John R. Bolton’s political committee, The John Bolton Super PAC, first hired Cambridge in August 2014, months after the firm was founded and while it was still harvesting Facebook data.

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WASHINGTON — The political-action committee founded by John R. Bolton, President Donald Trump’s incoming national-security adviser, was one of the earliest customers of Cambridge Analytica, which it hired specifically to develop psychological profiles of voters with data harvested from tens of millions of Facebook profiles, according to former Cambridge employees and company documents.

Bolton’s political committee, known as The John Bolton Super PAC, first hired Cambridge in August 2014, months after the political-data firm was founded and while it was still harvesting the Facebook data.

In the two years that followed, Bolton’s super PAC spent nearly $1.2 million primarily for “survey research,” which is a term campaigns use for polling, according to campaign-finance records.

But the contract between the committee and Cambridge, a copy of which was obtained by The New York Times, offers more detail on what Bolton was buying. The contract broadly describes the services to be delivered by Cambridge as “behavioral microtargeting with psychographic messaging.”

To do that work, Cambridge used Facebook data, according to the documents and two former employees familiar with the work.

“The data and modeling Bolton’s PAC received was derived from the Facebook data,” said Christopher Wylie, a data expert who was part of the team that founded Cambridge Analytica. “We definitely told them about how we were doing it. We talked about it in conference calls, in meetings.”

Cambridge Analytica, which rose to prominence through its work with Trump’s 2016 election campaign, has found itself confronting a deepening crisis since reports last weekend in The New York Times and The Observer of London that the firm had harvested the data from more than 50 million Facebook profiles in its bid to develop techniques for predicting the behavior of individual U.S. voters.

Cambridge’s so-called psychographic modeling techniques, which were built in part with the data harvested from Facebook, underpinned its work for Trump’s campaign in 2016, setting off a furious — and still unsettled — debate about whether the firm’s technology worked. The same techniques were also the focus of its work for Bolton’s super PAC.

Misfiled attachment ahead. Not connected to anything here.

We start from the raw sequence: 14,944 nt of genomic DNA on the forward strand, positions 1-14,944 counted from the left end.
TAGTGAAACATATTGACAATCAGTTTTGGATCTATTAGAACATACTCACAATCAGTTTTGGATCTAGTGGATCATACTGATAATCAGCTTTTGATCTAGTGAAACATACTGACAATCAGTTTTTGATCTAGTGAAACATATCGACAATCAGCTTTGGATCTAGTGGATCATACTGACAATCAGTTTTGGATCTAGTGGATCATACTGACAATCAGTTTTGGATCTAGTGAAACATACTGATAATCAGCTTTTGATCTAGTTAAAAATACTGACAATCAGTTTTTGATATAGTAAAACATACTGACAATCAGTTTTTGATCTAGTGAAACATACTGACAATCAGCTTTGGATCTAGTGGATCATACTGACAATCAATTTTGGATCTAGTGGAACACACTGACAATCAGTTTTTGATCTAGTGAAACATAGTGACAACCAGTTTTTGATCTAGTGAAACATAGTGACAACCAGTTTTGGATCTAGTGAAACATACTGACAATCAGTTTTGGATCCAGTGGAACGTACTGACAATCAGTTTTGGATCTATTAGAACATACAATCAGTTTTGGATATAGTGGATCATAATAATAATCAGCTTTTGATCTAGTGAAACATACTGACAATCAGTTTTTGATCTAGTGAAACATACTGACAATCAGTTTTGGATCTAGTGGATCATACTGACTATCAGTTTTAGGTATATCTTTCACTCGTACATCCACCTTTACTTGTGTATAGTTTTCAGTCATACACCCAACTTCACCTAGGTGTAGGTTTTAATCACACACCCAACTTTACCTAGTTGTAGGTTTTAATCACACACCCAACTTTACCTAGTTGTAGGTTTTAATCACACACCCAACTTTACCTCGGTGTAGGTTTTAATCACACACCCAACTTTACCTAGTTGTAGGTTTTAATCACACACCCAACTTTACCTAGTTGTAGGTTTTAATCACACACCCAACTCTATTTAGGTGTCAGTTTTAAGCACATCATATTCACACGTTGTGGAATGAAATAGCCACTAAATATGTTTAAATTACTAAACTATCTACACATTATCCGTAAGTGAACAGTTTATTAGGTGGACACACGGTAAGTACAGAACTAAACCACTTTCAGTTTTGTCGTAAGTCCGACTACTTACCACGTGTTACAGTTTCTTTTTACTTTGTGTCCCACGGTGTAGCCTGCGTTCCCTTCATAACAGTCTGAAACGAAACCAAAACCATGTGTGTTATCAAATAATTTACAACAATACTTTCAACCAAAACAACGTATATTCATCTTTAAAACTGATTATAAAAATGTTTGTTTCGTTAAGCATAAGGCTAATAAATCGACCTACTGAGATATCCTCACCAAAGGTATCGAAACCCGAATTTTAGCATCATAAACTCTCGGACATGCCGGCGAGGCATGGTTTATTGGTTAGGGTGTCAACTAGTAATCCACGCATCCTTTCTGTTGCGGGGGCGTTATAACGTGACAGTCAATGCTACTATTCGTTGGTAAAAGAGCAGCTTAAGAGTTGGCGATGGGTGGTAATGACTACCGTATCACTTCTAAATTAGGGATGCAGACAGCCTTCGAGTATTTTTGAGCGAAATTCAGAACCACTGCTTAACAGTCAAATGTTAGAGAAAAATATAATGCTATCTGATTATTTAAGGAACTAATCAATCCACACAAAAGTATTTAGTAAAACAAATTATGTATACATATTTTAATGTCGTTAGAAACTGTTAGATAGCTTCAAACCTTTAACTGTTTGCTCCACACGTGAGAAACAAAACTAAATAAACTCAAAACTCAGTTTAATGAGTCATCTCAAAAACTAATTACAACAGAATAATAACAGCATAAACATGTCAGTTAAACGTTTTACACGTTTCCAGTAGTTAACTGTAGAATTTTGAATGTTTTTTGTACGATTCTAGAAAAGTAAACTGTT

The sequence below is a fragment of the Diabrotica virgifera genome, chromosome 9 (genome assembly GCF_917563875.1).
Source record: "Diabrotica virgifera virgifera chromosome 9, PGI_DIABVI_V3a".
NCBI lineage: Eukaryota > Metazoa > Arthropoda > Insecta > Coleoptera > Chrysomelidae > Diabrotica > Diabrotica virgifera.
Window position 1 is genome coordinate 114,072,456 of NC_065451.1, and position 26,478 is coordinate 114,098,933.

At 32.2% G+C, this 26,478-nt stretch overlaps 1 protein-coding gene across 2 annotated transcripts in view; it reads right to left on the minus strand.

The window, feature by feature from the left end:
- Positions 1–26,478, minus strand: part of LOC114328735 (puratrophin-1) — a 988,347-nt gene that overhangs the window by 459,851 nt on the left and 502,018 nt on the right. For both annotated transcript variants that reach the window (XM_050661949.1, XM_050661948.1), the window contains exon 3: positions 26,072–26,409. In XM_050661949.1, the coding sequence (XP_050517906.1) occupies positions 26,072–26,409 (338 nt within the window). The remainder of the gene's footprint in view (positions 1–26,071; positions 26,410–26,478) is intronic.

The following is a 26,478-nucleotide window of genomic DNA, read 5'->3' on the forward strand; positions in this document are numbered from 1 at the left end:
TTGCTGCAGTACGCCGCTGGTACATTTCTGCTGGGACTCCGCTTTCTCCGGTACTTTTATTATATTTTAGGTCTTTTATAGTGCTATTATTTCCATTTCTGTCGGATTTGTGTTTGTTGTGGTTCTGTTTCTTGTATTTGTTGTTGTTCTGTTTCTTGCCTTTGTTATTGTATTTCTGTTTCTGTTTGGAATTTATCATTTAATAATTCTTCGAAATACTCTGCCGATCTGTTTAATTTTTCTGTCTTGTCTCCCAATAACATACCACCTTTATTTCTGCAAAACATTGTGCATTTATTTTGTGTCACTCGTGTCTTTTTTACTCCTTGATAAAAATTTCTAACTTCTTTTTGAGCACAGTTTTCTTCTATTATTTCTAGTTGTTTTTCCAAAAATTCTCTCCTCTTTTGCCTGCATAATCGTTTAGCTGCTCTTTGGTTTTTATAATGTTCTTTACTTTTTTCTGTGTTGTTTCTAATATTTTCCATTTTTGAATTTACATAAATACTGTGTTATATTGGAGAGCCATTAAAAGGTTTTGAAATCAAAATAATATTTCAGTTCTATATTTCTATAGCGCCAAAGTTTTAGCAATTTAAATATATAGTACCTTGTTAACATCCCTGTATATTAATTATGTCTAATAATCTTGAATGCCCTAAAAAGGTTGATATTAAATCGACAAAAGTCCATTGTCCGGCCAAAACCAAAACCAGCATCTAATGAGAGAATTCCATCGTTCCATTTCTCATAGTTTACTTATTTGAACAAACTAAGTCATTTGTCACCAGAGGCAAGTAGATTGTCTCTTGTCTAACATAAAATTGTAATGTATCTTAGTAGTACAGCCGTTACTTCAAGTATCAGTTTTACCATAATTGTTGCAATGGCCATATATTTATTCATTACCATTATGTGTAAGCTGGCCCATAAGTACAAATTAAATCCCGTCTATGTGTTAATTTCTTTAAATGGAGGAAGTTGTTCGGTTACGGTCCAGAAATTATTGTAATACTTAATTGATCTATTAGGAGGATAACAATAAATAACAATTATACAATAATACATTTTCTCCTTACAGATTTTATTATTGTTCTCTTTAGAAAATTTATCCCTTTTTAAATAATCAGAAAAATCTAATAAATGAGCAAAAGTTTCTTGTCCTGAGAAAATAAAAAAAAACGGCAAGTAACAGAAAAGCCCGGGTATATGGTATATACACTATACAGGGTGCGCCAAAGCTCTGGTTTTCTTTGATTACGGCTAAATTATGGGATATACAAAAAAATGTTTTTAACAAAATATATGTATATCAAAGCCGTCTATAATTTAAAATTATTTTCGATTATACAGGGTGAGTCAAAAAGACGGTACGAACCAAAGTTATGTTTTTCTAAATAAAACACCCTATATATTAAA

“The Bolton PAC was obsessed with how America was becoming limp-wristed and spineless and it wanted research and messaging for national-security issues,” Wylie said. “That really meant making people more militaristic in their worldview,” he added. “That’s what they said they wanted, anyway.”

Using the psychographic models, Cambridge helped design concepts for advertisements for candidates supported by Bolton’s PAC, including the 2014 campaign of Sen. Thom Tillis, R-N.C., according to Wylie and another former employee, who spoke on condition of anonymity to avoid being dragged into the investigations that now appear to be engulfing Cambridge.

One advertisement, a video posted on YouTube, was aimed at people who scored high for conscientiousness, and were thought to respect hard work and experience. It emphasized Bolton’s time working for Ronald Reagan and how Tillis embodied the spirit and political ethos of the late president.

Beyond their conservative politics, Trump, Bolton and Cambridge Analytica all share a patron: the Mercer family of Long Island, New York, whose patriarch, Robert Mercer, made a fortune at the helm of a top-yielding hedge fund.

Cambridge Analytica, which grew out of the London-based SCL Group, was founded in 2014 with a $15 million investment from Mercer, whose daughter Rebekah sits on the firm’s board of directors. Stephen K. Bannon was also a co-founder.

At this same time, Robert Mercer was financially supporting Bolton’s PAC, donating $5 million between April 2014 and September 2016, according to Federal Election Commission filings. The Mercers also backed Trump in the presidential election.

The Mercer family has not publicly commented since the reports about the misuse of Facebook data by Cambridge first surfaced.

The reports have prompted calls from lawmakers in Britain and the United States for renewed scrutiny of Facebook, and at least two U.S. state prosecutors have said they are looking into the misuse of data by Cambridge Analytica.

The company also suspended its chief executive, Alexander Nix, after a television broadcast this week in which he was recorded suggesting that the company had used seduction and bribery to entrap politicians and influence foreign elections.